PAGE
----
Five ways cities can avoid cost overruns on infrastructure: Matti Siemiatycki
Institute on Municipal Finance & Governance report provides roadmap for better planning
Toronto is heading into a massive period of investment in infrastructure, and a new U of T report suggests ways it can be done without equally massive cost overruns.
The report was prepared for the Institute on Municipal Finance & Governance and released at an event at the university’s Munk School of Global Affairs on Jan. 21. It was written by Matti Siemiatycki, an associate professor in the Department of Geography & Planning and an expert in municipal infrastructure.
The report says “cost overruns and schedule delays on infrastructure megaprojects are a common news story in the media, in Canada and around the world. Millions of dollars here, months of delays there. International evidence suggests that the bigger the project the more likely it will go over budget and miss its deadlines.”
Now is a good time to build it and infrastructure is the bedrock for prosperity
In an interview with U of T News, Siemiatycki said concerns about cost overruns “are important and timely because we are entering a period where infrastructure has become this key buzzword, everyone is recognizing across the political spectrum that now is a good time to build it and infrastructure is the bedrock for prosperity, both here in the city and more broadly across Canada.”
The report lists some very public examples of cost overruns: the construction of the Spadina subway extension; the redevelopment of Union Station; the purchase of new TTC streetcars; the revitalization of Nathan Phillips Square; the upgrading of Queen’s Quay Boulevard; the building of new city halls in Vaughan and Guelph and the construction of Lansdowne Park Stadium in Ottawa.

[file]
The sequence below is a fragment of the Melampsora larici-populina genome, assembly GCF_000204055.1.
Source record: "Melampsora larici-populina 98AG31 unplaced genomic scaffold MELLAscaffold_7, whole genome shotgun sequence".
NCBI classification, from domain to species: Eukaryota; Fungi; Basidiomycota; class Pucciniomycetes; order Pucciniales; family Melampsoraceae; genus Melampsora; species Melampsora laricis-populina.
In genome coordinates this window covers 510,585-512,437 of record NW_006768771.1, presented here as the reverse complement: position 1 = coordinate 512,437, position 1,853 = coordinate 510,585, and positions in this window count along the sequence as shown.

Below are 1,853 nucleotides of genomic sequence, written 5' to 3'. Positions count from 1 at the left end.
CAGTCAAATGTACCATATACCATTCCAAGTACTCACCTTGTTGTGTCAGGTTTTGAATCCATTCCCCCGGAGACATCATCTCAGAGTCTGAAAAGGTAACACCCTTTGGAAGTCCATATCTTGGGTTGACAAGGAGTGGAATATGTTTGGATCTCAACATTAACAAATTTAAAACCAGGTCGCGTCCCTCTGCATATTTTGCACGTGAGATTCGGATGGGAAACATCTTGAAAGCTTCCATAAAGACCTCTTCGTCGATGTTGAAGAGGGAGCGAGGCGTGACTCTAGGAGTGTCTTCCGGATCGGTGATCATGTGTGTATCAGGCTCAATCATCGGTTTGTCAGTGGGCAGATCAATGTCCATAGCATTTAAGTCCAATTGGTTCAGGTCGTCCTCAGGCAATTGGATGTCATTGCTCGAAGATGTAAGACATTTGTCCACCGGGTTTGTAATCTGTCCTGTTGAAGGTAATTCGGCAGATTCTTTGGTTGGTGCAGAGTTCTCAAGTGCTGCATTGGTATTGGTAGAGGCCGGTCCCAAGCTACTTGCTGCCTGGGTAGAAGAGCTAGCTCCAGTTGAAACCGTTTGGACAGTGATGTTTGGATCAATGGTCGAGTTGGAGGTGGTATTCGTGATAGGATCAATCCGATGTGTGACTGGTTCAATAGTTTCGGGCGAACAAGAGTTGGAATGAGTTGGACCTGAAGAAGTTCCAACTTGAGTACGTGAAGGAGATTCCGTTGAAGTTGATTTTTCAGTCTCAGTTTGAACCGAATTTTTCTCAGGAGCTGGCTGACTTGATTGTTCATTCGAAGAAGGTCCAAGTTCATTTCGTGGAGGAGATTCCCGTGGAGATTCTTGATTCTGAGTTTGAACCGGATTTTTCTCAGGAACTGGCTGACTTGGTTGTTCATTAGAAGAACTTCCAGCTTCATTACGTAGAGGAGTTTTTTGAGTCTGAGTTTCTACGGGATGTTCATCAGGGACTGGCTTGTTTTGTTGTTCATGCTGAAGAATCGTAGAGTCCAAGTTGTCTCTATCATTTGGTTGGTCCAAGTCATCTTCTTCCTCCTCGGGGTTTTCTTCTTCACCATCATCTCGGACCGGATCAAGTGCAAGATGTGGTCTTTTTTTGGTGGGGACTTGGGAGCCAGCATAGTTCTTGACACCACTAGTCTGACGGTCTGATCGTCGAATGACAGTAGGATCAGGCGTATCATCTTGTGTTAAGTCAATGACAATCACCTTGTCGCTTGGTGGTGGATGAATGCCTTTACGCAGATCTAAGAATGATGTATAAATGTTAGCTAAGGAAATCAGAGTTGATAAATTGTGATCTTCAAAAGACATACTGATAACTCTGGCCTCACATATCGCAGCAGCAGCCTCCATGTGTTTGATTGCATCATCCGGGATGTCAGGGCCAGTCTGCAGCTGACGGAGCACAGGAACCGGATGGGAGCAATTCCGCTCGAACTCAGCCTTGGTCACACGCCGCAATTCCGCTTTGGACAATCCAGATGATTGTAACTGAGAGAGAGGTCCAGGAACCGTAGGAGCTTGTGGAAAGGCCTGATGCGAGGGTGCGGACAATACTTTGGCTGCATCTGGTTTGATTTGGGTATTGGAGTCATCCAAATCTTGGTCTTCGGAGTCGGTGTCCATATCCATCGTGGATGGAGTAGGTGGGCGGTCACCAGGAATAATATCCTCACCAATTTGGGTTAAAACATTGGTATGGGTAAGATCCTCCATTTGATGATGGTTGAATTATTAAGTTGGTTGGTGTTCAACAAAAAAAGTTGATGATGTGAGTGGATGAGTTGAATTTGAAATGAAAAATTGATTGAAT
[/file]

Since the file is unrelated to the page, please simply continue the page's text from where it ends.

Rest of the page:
“Poorly executed public works can burden governments with hundreds of millions of dollars in unexpected expenses, put the financial viability of projects at risk and exacerbate construction related disruptions for residents and businesses,” the report states.
Siemiatycki suggested five remedies for city officials to consider:
- Improved performance monitoring, reporting and information sharing.
- Government tracking of the best-performing companies and contractors to ensure more predictable outcomes.
- Better training of staff overseeing projects in management skills such as enforcing contracts and resolving disputes.
- Drawing on more precise forecasting techniques based on data about previous projects.
- Explore public-private partnerships to make it easier to control costs and enforce deadlines.
“If people can’t believe that governments can deliver these projects effectively, then they won’t support them.”
Siemiatycki noted that cost overruns “really have the potential to undermine the level of support from the public for these big, critically important projects. If people can’t believe that governments can deliver these projects effectively, then they won’t support them.”
If governments keep their promises to fund infrastructure projects, “we will be heading into the greatest period of spending in Canadian history,” Siemiatycki said. The federal government is promising major funding which could come in the spring budget or even sooner. Toronto Mayor John Tory is proposing a special property tax levy to help fund infrastructure projects.
Public/private partnerships (P3s) are “essentially a model to transfer risk from the public sector to the private sector, especially around construction. The government buys insurance against the cost of the project escalating and that can be a real benefit for major projects. But the government pays a significant premium on the front end to ensure cost certainty.”
Siemiatycki stressed that cost overruns “don’t just only plague public sector projects. Look at the oil sands, energy projects in the private sector. They demonstrate many of the same phenomena as government. This is a much broader challenge.”